Two overall observations from my time with the general: (1) The Lee Monument is a frequent subject of photographs, and (2) drivers in the roundabout that encircles it go a little nuts. No accidents occurred during my watch, but horns blew, tires screeched and frequent curses were spat from open windows.
Talking with visitors during the course of my stay, I’d hear quite a few references to pride, Southern heritage and history in particular, how the world would be better off if Lee’s perceived virtues were practiced by today’s leaders. Nobody agreed with the slavery part. Toward dusk, I approached Bob and Carol Grasby, a couple from Stratford, Ontario — that’s Canada — who nonetheless identified with Lee. The day before, they’d visited the Lee ancestral manse, Stratford Hall, though Robert E. Lee didn’t spend much time there.
“He’s our hero,” Carol said. “But I don’t know why.”
“I always favor the South,” Bob added, while admitting, “I feel guilty. The Lees and their mansions and lifestyle.”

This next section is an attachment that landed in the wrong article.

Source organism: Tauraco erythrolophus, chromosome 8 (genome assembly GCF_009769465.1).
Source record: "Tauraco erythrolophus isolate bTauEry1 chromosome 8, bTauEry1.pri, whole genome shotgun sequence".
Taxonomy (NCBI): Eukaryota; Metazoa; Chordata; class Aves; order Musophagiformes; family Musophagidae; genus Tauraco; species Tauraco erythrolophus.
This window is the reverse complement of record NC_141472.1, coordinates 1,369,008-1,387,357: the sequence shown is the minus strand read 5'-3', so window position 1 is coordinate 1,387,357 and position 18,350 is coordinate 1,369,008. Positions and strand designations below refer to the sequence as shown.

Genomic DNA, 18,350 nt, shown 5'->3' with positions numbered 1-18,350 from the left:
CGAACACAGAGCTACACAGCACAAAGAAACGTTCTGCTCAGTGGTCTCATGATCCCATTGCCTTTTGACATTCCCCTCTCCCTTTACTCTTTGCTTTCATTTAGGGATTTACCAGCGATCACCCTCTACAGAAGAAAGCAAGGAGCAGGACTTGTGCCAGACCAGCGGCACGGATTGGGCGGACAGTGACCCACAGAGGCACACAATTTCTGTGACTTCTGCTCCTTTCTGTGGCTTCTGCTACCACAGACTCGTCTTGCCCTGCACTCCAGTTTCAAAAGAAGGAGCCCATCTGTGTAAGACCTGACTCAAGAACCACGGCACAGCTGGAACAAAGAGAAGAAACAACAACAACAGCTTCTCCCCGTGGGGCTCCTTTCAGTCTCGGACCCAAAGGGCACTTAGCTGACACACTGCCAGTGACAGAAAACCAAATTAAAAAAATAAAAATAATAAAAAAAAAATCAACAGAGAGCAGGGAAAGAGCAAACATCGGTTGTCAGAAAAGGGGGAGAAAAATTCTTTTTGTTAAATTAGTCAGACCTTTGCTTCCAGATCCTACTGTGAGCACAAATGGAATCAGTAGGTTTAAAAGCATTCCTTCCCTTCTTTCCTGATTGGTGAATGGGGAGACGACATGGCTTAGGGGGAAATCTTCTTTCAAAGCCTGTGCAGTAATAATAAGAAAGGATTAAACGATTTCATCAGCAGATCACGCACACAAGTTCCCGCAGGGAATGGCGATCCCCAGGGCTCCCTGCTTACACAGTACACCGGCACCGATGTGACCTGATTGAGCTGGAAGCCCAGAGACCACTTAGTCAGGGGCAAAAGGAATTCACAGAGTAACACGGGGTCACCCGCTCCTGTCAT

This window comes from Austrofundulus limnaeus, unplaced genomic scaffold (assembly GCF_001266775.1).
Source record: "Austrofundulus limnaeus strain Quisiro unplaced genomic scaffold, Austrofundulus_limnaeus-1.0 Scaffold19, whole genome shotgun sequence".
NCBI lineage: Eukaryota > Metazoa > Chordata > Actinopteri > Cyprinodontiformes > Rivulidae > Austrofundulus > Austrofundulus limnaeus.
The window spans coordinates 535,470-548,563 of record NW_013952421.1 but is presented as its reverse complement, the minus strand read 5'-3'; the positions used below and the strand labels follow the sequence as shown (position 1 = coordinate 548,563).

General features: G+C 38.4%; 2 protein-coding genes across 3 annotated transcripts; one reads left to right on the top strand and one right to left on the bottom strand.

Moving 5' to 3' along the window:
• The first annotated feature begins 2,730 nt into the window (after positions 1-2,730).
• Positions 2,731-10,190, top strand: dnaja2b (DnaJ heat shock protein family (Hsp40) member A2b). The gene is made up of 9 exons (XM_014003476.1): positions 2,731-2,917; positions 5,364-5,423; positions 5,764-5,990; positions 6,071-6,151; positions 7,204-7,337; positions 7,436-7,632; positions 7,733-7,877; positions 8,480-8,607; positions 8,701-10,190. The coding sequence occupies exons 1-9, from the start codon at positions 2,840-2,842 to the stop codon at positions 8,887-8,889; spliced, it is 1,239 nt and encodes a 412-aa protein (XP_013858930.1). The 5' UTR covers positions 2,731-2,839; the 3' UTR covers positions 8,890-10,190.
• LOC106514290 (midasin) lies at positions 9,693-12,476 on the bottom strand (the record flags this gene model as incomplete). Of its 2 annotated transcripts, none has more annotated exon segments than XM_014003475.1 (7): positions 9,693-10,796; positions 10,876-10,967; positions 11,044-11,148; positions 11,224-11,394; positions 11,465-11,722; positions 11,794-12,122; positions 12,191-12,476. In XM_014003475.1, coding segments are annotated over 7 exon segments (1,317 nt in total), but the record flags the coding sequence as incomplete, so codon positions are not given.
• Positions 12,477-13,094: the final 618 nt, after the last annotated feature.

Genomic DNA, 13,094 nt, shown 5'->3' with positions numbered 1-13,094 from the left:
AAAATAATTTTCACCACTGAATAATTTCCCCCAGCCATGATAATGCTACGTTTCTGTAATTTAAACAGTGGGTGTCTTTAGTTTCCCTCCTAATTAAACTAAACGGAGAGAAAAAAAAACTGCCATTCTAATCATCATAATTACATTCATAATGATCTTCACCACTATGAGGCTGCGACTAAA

“Great if you had slaves,” Carol concluded.
Lee’s participation in the “peculiar institution” wasn’t unusual for members of his class. Still, 80 percent of Confederate soldiers didn’t keep slaves. That meant wealth, and most Southern white men didn’t have it. Like most conflicts, this was a rich man’s war but a poor man’s fight.
History shows that even after more than half a million dead, emancipation, and the passage of the 14th and 15th Amendments, African-American enfranchisement devolved into Jim Crow and “separate but equal.” Even after the bloodbath, the nation still couldn’t get it right. More men and women had to march and die, and even more after that.
Just a Man on a Horse
I chatted with Miste Payne and James Troublefield, taking the air on the gleaming north-side steps of the monument. Their shiny bikes were parked in the grass.
Troublefield, an African-American, shrugged when asked about the monument. “It’s as good a place as any for a statue. It’s just a man on a horse.”
Buddy Thomas, an Ashland resident who grew up on Harvie Street in the Fan, was visiting Monument Avenue in advance of the heritage parade planned for later that day. He served 14 months in Vietnam as a combat-intelligence specialist.